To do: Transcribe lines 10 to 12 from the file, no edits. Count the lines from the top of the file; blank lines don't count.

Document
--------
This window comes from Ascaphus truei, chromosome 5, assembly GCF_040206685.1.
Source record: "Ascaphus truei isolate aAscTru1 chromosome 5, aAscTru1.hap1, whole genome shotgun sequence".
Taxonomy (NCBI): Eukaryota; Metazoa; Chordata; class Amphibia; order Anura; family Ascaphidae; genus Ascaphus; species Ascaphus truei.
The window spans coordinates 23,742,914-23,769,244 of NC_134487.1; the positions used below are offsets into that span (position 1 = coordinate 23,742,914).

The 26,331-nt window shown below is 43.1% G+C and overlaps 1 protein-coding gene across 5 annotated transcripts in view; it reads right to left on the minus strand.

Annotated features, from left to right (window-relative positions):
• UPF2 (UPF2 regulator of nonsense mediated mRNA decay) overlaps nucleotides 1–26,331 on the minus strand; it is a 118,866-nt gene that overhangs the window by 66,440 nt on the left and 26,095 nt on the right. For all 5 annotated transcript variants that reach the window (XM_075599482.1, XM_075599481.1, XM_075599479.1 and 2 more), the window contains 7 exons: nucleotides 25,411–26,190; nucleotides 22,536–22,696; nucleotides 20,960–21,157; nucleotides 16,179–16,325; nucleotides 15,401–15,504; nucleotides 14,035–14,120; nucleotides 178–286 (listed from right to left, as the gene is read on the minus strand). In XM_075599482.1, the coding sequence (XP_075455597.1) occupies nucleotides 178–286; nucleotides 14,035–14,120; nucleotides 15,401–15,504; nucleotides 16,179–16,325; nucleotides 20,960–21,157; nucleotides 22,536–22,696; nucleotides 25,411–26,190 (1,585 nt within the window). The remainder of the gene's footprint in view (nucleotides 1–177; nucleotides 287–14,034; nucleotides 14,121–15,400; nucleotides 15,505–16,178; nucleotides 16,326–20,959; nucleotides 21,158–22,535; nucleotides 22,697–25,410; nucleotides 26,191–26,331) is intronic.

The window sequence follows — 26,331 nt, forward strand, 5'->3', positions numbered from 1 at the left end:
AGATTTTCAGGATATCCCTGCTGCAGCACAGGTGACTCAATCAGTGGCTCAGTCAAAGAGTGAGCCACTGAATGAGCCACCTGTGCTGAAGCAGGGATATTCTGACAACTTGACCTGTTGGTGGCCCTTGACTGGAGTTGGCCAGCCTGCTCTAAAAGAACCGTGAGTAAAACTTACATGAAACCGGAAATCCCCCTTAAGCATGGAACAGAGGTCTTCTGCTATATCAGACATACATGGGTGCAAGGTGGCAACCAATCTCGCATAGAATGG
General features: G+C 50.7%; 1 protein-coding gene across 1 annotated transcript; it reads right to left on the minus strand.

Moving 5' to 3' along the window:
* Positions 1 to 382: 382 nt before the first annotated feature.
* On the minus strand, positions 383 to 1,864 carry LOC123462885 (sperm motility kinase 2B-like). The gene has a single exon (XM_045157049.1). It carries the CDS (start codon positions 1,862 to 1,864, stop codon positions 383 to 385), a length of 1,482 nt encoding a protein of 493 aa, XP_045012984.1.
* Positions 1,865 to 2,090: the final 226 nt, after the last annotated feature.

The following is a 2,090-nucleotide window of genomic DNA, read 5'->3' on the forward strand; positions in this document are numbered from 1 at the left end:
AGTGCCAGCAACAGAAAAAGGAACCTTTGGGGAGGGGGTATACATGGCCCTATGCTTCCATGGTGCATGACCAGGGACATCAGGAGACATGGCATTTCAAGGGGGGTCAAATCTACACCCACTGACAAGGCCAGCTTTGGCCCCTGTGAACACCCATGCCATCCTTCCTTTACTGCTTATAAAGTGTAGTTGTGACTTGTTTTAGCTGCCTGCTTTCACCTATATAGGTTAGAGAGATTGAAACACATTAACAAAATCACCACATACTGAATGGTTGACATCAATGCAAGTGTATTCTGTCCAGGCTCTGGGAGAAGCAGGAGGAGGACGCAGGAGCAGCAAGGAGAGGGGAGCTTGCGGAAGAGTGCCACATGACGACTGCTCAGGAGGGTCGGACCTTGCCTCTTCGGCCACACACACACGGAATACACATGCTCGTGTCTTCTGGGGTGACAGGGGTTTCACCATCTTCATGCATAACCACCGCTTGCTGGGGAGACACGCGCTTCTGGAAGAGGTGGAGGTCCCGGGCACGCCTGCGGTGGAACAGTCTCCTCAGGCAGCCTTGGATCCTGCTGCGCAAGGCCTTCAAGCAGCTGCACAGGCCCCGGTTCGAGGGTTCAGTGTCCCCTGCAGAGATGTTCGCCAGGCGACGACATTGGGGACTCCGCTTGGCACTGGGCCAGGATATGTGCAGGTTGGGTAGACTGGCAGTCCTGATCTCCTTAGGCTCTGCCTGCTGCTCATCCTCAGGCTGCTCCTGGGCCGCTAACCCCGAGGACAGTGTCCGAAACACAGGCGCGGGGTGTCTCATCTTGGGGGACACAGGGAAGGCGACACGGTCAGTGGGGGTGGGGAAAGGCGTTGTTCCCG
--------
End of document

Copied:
General features: G+C 50.7%; 1 protein-coding gene across 1 annotated transcript; it reads right to left on the minus strand.

Moving 5' to 3' along the window:
* Positions 1 to 382: 382 nt before the first annotated feature.